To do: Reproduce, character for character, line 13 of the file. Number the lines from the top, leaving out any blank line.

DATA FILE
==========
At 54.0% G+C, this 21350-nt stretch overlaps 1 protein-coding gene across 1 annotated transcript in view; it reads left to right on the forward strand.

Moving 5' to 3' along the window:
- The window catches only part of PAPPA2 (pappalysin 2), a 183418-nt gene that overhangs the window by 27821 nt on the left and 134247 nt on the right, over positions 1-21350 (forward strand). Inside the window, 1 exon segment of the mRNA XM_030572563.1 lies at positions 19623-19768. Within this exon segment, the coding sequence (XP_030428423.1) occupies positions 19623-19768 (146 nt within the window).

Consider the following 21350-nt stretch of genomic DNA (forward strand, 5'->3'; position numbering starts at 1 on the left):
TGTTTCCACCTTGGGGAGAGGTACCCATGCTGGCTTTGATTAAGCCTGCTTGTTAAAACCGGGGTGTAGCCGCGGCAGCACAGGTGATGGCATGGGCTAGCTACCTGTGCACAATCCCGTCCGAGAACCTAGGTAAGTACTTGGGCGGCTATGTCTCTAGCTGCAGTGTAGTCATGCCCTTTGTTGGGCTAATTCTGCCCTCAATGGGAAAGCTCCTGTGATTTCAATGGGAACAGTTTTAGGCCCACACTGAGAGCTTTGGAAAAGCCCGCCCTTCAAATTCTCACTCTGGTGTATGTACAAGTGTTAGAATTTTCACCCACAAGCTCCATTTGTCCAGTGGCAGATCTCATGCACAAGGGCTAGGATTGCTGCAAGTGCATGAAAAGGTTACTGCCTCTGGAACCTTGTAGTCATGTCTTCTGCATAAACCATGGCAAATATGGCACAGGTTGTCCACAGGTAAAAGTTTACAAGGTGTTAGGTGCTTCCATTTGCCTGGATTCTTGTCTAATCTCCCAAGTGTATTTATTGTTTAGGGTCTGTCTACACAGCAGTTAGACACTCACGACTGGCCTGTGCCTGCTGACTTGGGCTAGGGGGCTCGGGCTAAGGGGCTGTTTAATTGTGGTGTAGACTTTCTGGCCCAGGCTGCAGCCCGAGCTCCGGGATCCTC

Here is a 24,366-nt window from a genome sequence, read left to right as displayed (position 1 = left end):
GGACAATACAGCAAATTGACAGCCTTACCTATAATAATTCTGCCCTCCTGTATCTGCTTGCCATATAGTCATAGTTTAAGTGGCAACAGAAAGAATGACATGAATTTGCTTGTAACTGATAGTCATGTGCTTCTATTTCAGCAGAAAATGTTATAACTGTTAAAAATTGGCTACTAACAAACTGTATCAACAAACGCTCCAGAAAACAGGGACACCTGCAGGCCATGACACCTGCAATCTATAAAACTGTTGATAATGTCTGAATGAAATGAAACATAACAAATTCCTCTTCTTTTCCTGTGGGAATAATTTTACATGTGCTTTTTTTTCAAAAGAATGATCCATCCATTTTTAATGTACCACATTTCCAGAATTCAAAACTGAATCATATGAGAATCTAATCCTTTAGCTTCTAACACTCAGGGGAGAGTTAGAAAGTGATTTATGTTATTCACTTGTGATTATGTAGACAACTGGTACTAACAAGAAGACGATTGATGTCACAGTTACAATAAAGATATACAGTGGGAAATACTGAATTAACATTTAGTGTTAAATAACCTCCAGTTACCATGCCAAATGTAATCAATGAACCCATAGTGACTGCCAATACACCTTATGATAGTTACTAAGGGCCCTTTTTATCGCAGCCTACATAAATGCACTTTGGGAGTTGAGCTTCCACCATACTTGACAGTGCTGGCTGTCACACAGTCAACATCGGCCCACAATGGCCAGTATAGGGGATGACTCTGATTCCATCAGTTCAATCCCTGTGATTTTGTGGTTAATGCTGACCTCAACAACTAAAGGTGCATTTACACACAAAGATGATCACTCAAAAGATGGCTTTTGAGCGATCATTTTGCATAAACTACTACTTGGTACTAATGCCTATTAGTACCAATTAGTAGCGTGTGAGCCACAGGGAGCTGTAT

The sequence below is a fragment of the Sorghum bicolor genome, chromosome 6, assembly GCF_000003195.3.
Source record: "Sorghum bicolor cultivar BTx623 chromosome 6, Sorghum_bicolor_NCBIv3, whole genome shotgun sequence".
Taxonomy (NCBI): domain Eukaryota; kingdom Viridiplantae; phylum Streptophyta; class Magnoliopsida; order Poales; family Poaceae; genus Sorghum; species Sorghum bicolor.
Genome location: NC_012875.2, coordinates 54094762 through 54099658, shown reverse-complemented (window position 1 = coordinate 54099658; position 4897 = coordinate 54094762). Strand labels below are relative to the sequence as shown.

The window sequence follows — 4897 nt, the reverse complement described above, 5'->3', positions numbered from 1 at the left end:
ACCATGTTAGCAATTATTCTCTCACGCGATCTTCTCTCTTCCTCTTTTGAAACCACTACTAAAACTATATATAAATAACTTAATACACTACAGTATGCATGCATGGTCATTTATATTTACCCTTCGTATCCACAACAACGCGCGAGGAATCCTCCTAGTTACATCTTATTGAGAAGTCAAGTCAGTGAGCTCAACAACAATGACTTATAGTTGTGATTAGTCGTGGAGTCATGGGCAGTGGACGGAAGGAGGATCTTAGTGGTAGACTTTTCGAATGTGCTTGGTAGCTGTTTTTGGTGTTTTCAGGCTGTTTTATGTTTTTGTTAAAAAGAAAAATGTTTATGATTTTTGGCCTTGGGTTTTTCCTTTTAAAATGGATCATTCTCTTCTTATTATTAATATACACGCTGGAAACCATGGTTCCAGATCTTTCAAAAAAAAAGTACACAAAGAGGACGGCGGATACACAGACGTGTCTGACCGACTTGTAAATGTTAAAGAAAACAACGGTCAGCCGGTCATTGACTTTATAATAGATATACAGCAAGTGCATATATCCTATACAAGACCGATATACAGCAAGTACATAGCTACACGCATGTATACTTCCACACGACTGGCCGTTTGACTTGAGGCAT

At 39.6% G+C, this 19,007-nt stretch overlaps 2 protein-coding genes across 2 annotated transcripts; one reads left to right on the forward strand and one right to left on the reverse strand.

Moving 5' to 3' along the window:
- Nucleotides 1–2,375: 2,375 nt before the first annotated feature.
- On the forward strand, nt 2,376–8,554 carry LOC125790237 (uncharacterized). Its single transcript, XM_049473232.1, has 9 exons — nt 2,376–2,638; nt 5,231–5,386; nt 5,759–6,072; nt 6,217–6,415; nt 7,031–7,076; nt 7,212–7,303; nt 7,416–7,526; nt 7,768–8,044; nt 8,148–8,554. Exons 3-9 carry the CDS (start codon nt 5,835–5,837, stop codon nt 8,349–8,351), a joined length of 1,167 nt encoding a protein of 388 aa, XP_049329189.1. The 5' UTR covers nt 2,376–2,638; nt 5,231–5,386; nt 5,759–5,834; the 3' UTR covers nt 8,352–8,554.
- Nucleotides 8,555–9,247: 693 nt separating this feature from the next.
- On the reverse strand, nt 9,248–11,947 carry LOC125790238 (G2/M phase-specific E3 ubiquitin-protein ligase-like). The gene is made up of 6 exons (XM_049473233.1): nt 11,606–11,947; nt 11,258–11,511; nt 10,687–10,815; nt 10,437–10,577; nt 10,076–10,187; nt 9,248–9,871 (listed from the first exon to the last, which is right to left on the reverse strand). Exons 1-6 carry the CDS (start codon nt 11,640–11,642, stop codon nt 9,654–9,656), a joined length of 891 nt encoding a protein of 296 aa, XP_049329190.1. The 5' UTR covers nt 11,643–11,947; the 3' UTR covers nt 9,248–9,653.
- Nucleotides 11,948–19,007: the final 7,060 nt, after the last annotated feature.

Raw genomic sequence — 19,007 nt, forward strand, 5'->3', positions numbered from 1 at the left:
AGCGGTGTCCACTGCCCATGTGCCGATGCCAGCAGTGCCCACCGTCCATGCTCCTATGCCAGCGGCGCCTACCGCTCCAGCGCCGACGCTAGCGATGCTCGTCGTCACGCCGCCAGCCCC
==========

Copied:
ACCATGTTAGCAATTATTCTCTCACGCGATCTTCTCTCTTCCTCTTTTGAAACCACTACTAAAACTATATATAAATAACTTAATACACTACAGTATGCATGCATGGTCATTTATATTTACCCTTCGTATCCACAACAACGCGCGAGGAATCCTCCTAGTTACATCTTATTGAGAAGTCAAGTCAGTGAGCTCAACAACAATGACTTATAGTTGTGATTAGTCGTGGAGTCATGGGCAGTGGACGGAAGGAGGATCTTAGTGGTAGACTTTTCGAATGTGCTTGGTAGCTGTTTTTGGTGTTTTCAGGCTGTTTTATGTTTTTGTTAAAAAGAAAAATGTTTATGATTTTTGGCCTTGGGTTTTTCCTTTTAAAATGGATCATTCTCTTCTTATTATTAATATACACGCTGGAAACCATGGTTCCAGATCTTTCAAAAAAAAAGTACACAAAGAGGACGGCGGATACACAGACGTGTCTGACCGACTTGTAAATGTTAAAGAAAACAACGGTCAGCCGGTCATTGACTTTATAATAGATATACAGCAAGTGCATATATCCTATACAAGACCGATATACAGCAAGTACATAGCTACACGCATGTATACTTCCACACGACTGGCCGTTTGACTTGAGGCAT